One of the Ministry of Children and Family Development’s guiding principles states: “If, with available support services, a family can provide a safe and nurturing environment for a child, support services should be provided.”
The ministry says it provides some supports to families at risk of losing their kids, including access to limited discretionary funds to help pay for unforeseen costs; and culturally appropriate family preservation, mental health, and addictions’ services provided through third-party agencies contracted by the ministry.
But according to the 2017 study Intersecting Challenges: Mothers and child protection law in BC, “available support services presumably vary widely depending on location in the province.”
Just because a support exists in theory doesn’t mean it’s accessible to parents who are living in rural or remote communities, coping with the stressors of chronic poverty or systemic racism, or navigating the challenges of supporting children with disabilities.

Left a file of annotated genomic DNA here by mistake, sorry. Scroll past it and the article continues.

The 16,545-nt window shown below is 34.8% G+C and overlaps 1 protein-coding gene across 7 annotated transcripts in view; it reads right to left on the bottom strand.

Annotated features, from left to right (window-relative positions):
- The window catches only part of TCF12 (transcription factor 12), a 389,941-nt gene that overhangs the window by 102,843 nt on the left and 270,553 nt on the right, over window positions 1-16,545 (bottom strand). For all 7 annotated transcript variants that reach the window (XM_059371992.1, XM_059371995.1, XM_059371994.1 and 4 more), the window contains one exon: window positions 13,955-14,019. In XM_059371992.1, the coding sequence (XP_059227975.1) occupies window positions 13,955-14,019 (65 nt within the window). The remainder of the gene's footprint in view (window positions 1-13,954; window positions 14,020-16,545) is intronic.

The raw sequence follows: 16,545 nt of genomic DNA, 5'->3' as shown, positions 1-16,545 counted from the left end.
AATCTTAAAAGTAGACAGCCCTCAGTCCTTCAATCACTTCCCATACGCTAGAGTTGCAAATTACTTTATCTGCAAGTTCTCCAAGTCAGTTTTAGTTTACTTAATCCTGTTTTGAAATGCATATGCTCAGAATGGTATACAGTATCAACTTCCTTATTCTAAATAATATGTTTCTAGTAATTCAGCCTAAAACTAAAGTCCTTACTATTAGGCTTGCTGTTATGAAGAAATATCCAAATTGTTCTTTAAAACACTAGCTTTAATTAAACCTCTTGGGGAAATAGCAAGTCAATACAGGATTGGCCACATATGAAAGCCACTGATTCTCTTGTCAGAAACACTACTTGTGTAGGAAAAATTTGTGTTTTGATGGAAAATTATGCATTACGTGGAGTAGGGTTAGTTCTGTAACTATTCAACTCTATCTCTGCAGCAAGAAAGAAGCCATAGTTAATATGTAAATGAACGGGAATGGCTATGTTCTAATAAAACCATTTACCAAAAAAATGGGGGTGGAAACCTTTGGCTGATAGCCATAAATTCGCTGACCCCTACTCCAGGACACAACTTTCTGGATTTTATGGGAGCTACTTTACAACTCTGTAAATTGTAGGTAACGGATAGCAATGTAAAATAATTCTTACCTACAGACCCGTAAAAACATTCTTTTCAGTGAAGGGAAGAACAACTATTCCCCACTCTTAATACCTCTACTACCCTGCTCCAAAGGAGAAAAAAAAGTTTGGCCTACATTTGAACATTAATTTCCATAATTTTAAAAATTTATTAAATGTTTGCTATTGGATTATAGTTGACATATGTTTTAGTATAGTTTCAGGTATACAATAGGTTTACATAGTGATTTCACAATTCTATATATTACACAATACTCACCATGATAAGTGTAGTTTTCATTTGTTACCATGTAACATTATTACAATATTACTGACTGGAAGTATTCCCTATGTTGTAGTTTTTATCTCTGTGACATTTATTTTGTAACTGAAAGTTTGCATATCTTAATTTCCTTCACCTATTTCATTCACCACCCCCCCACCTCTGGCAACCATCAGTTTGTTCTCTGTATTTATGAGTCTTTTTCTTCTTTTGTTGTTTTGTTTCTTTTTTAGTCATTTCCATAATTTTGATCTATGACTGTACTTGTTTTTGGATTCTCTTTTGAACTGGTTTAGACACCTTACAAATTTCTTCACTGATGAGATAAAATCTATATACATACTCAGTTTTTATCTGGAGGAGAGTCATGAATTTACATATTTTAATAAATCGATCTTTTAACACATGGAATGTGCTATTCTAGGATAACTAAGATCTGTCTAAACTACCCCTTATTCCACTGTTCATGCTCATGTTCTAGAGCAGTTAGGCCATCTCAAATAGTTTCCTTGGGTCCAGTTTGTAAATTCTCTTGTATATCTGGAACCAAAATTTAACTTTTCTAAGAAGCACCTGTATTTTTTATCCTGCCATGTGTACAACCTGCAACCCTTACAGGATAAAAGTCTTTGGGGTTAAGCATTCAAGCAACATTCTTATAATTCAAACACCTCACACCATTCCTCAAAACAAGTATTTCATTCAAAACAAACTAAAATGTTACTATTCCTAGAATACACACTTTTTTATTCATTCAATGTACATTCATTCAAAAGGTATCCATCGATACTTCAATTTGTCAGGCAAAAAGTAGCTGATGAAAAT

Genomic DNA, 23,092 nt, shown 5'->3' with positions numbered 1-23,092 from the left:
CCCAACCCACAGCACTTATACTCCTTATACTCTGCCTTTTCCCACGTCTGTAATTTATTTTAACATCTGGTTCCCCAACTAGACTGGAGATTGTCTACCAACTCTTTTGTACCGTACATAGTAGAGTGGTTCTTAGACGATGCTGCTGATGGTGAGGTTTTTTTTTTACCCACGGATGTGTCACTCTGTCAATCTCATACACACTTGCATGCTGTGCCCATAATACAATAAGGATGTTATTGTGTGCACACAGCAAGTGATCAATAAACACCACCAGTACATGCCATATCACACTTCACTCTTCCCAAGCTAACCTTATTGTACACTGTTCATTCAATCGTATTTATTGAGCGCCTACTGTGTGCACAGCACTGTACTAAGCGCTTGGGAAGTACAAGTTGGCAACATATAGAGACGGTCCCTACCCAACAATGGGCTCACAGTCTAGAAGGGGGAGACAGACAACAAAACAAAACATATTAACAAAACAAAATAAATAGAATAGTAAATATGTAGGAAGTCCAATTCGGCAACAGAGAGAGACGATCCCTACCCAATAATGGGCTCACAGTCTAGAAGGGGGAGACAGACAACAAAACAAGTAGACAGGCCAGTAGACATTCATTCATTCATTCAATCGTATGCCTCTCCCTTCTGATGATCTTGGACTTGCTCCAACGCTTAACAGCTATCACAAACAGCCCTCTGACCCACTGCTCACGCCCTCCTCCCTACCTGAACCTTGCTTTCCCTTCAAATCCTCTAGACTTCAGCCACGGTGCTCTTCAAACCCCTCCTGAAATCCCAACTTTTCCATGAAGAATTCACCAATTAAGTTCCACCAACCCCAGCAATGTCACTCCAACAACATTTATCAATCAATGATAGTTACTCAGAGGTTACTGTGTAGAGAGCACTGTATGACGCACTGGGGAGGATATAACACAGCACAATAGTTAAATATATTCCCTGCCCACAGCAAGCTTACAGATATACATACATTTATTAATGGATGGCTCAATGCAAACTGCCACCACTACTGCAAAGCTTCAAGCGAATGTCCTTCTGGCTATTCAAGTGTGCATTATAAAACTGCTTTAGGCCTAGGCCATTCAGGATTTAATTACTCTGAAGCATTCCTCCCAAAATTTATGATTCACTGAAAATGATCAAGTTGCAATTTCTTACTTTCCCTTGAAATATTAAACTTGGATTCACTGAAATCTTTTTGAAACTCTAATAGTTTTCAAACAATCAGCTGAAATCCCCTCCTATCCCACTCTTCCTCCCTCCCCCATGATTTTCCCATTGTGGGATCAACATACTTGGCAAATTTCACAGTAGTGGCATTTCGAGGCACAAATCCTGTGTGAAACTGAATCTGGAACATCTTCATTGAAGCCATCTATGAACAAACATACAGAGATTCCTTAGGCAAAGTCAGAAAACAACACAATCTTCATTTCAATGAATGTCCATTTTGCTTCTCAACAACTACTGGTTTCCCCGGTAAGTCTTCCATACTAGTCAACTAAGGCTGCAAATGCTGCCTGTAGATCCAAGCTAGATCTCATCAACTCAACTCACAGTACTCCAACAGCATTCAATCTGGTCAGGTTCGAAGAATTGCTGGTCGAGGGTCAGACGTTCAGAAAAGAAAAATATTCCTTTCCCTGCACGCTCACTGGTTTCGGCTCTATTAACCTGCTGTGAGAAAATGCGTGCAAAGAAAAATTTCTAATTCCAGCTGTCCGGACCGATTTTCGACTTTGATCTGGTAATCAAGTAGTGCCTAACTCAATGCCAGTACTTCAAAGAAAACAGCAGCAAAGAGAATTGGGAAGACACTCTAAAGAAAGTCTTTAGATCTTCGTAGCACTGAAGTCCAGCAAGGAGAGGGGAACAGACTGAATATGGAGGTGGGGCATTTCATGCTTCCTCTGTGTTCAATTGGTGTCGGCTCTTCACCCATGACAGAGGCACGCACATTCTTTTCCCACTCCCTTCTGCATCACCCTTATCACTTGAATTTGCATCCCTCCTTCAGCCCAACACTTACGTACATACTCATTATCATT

“Sadie” (not pictured) says she had to push for nearly a decade to get a psycho-educational assessment for her son (above), after he’d expressed suicidal ideas at age 10.
Brielle Morgan/The Discourse
“Dawn”, whose real name we’re withholding to protect her children’s identities, is an Indigenous mother in Merritt who’s living with disabilities. She says when she asked for respite care for her son, who’s living with autism, she was waitlisted for two years. One week after her son was placed in a foster home in Merritt, she says she heard from the foster parents that they were already receiving respite care.